kellogg in limestone county alabama. also in limesta touching his dog. jim looking at the remnants. our prayers with them all huckabee is next. >> mike huckabee's candidate forum begins in a minute. it's the last time the candidates will be together in the same place answering questions on the same topic before super tuesday. results from today's washington state caucuses. mitt romney had 36 percent of the vote ron paul is next with 25 percent. rick santorum also has 25 percent right now and newt gingrich has 12 percent. that's with 34 of the expected vote in. ron paul put in the most effort into washington state. he even showed up at one of the caucus sites today. we are keeping our eye on the
super tuesday race. romney and santorum and gingrich are all there. >> from the town of wilmington in the battle ground state of ohio, a huckabee special. photogra forum 3 jobs. >> i am mike huckabee. i am coming to you from the beautiful community of wilmington, ohio. a wonderful small town. this is in ohio one of the ten states they are holding a caucus primary on tuesday march the 6th. wilmington is a city of 12,000 people in the southwest corner of ohio about 40 miles from cincinnati, 30 miles east of dayton. in 2009 over 9,000 people lost their jobs when dhl shuttered this plant delivering a gut
punch to the people as well as to the area's economy. we are inside this massive abandoned plant at wilmington airport. three years ago this million square foot facility was buzzing with activity. 6,000 people worked in this building. now it is empty and all of those jobs are gone. unfortunately wilmington isn't the only town in america's heartland who is having to struggle and trying to come up for hair. millions of americans have lost their jobs and all americans are struggling with gas prices that struggle upward. during tonight's forum we will be asking the republican candidates for president how they plan on addressing unemployment as well as jump starting the stalling economy we have not just here in ohio but all across america. before we introduce the candidates and our panel of experts here is a closer look at the history of this facility. >> at 2200 acres bloomington air park is the largest privately owned airport in the united states.
originally an air force base the property was bought by airborne express in 1979 and converted into a hub for the national delivery service. for the next 24 years airborne express built and ex paneleded the facility which became a central part of the local economy. then in 2003 the largest shipping company in europe germany's dhl saw an opportunity to expand its business in the u.s. market and bought airborne express. >> this $300 million investment will retain 6,000 jobs and create 900 new full and part-time jobs, good jobs with benefits that will sustain the working families of ohio. >> dhl built a new state of the art shipping center but was still unable to compete with fed-ex and ups. in 2008 announced domestic operations in the united states would be discontinued. after months of gradual layoffs part of the plant was punched in july of 2009.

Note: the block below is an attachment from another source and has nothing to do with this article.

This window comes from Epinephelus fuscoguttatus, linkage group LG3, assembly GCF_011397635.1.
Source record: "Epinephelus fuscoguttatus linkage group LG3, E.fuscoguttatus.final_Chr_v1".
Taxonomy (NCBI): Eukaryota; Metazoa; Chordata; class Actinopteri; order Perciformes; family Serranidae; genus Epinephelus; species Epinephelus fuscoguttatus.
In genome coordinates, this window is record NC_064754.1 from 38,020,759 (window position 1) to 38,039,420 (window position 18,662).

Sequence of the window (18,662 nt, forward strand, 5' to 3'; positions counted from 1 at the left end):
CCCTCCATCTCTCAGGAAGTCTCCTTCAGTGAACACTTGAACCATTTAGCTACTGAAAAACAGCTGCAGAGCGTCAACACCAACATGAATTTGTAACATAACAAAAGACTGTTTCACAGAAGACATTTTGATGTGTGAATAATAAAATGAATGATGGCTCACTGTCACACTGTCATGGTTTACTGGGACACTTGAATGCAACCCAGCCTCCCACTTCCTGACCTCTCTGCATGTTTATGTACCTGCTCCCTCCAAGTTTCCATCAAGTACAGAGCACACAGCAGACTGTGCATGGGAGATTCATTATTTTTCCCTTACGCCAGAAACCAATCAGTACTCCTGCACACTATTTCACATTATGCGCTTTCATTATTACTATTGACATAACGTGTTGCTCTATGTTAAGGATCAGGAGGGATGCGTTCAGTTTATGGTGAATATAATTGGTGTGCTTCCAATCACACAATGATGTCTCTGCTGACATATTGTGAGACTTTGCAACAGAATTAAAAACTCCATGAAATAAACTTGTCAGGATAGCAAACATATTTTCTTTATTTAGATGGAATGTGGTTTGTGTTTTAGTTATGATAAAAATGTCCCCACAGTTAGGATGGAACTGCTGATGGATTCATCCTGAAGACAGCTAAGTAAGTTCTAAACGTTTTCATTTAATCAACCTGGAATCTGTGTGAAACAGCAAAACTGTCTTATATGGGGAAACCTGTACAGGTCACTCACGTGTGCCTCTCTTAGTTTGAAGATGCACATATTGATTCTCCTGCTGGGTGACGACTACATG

the shut down led to the loss of more than 9,000 jobs. 6,000 of them from the plant. it is now abandoned. this warehouse once full of workers and humming of the sound of conveyor belts is now vacant. full of reminders of what it used to be. shipping vaks with hooks and conveyor belt stopped and loeting docks sat there with no trucks spilling out. >> our unique format of the forum going to give you a voter a chance to evaluate the candidates they had fair and balanced treatment. they will be answering questions and getting the same amount in the segment. >> the order which you see them was determined a random drawing done prior to the event. the focus of tonight's forum jobs and the economy.
the questions come from a panel representing different areas of the economy. each will give one minute for summation. all of the candidates were invited at the same time several weeks ago and made adjustments for their schedules to be here. >> ron paul declined our preeted invitations to be here for tonight aer foes r-- tonight's . first fox business correspondent charles gasperino. also labor secretary under george bush and distinguished fellow and fox news contributor elaine chow and business owner dave mcarthur who owns and operates mcarthur's bakery in st. louis, missouri. >> charlie, you are going to be looking for specific things from these candidates tonight. tell me what you are hoping to hear them say? >> well, basically i want them to go beyond the numbers. i deal with numbers every day.